Our plan of going counter-clockwise in this section was due to the fact that you had a wall of land to the west that kept you from getting lost on the return route.  It was a safer for us to go out towards the unknown and return back along the known.  After missing CP18, we pinpointed CP20, 19, 16, 17, and 15 with no issues or second attempts.  In fact, it was too good for how I have historically navigated in water, but I'm not complaining :)

knee-deep in the smelliest water ever

Going south and rounding the river towards CP15, it was too shallow so we walked in shoe-stealing mud.  I got the idea that it doesn't take two to push it, so I ran on the shore and alongside the "palm grouping" to find the CP while Stuart pushed the canoe to meet me down the river.  It worked and saved us the time we would have spent to push the canoe and then find it.  Why not do both at once?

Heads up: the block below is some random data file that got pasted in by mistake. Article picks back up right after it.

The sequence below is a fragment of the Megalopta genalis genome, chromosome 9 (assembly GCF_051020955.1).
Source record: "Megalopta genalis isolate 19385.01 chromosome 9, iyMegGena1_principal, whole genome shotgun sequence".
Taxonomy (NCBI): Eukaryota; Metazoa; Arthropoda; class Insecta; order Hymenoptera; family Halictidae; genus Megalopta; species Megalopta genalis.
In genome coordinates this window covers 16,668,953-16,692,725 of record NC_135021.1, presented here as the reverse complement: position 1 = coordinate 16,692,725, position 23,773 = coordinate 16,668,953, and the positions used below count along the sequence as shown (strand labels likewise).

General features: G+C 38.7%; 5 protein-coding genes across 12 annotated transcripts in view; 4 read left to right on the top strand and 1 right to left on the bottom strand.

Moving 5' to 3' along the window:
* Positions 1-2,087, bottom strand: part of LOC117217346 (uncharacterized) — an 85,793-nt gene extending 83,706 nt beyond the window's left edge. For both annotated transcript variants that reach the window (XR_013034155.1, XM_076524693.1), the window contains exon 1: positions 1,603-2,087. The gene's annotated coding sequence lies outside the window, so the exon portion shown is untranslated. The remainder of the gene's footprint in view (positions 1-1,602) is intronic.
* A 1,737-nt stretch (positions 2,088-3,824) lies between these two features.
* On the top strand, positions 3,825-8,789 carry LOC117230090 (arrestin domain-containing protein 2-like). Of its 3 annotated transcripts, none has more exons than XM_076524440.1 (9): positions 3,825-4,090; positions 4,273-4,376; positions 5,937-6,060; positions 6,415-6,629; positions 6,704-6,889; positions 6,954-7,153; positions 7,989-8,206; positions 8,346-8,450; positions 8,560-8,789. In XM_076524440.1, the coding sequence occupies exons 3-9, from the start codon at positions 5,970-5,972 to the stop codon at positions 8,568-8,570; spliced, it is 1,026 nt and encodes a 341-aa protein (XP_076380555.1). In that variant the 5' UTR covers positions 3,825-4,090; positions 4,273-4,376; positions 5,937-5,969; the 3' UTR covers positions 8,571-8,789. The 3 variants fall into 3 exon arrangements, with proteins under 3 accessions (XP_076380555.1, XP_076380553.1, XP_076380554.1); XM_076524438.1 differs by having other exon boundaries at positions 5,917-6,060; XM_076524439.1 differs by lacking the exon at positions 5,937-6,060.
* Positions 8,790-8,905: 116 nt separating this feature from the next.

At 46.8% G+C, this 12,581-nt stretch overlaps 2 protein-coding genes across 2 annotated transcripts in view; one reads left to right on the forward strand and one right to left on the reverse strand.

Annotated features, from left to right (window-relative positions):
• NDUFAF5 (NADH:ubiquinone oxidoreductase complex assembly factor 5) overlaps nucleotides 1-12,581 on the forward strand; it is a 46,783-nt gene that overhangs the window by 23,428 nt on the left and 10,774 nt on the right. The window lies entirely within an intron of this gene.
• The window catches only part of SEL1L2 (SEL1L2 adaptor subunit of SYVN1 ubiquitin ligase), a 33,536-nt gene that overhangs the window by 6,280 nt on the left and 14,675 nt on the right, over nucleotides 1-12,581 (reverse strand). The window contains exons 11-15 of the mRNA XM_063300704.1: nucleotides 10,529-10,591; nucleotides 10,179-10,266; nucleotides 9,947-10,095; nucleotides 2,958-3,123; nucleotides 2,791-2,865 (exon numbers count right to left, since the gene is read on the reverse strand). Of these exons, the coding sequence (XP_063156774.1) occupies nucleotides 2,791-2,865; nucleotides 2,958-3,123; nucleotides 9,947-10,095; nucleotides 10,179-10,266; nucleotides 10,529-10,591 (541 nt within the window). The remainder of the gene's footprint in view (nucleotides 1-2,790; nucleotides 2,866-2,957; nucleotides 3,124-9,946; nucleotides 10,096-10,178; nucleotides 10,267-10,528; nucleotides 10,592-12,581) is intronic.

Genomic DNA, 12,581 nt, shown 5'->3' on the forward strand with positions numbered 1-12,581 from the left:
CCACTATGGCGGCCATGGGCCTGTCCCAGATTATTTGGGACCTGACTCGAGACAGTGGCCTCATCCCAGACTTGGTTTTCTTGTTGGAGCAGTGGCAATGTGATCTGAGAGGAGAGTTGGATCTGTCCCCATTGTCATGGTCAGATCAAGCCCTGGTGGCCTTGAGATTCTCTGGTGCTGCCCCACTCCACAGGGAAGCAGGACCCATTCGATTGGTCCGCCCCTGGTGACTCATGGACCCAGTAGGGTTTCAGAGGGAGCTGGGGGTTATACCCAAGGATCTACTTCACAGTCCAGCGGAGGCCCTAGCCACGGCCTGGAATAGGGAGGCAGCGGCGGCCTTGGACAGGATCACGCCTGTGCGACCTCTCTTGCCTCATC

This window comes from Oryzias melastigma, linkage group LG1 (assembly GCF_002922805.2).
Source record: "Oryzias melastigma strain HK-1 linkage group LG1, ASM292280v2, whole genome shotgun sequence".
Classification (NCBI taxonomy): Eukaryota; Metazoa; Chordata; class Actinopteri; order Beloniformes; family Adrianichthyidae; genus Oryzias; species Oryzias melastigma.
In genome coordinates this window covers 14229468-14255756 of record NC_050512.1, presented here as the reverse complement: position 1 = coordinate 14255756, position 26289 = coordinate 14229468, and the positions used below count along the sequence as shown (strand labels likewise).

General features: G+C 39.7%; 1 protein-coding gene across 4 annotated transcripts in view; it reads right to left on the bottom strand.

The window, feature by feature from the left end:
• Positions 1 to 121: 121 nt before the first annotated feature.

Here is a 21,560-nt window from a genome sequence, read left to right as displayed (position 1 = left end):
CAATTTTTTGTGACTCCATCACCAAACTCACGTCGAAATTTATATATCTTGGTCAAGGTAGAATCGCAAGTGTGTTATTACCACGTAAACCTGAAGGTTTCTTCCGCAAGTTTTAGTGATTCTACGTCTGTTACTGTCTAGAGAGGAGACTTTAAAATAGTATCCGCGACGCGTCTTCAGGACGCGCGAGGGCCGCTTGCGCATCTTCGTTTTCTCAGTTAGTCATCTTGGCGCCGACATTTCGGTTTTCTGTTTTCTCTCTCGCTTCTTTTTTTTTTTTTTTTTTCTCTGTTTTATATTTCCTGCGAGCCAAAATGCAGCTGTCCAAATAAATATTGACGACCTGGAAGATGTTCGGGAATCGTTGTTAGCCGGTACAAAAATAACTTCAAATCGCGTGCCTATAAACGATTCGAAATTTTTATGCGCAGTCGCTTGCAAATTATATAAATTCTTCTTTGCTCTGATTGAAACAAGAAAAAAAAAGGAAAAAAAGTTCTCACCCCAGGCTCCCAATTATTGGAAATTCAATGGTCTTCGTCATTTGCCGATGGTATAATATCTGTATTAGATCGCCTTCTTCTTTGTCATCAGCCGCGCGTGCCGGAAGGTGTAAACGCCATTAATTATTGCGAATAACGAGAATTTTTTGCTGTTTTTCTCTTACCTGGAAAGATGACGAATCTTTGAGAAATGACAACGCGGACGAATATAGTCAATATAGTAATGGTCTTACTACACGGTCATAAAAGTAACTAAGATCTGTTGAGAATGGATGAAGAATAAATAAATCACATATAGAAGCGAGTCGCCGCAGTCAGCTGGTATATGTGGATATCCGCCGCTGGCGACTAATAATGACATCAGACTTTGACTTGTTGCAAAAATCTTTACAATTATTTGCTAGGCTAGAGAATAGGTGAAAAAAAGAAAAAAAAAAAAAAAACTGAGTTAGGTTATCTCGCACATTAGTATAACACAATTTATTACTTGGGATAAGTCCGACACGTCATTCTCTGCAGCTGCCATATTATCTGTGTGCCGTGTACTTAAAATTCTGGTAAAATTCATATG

Bike 1 -> CP7, 6, 8, 9, 10 order

This segment was characterized by pathetic biking grounds, followed by ideal hard-packed trails :)  The "ideal" is only referring to the smoothness of the ground.  We withstood billows of wind that almost knocked us over!

race map

For CP10, you had to go to WP10 (a reference point), shoot a bearing towards the southern most radio control tower you saw to the west, and with that line on the map, make it intersect an imaginary line drawn from WP1 to CP26.

We adventure racers are clever thinkers.  Instead of taking a longer route to WP10, why not just draw the imaginary line and go up every trail that intersects it (green dots above)?  The swamps and fields in between the trails were infested with gators, so chances were high that the CPs were only along the trail.  We were not alone in this, as there were other teams who we saw doing the same, or reported doing it.  However, it was not so convenient, as it had us going to the very last trail that intersected the imaginary line :)  We can imagine it still saved lots of time though.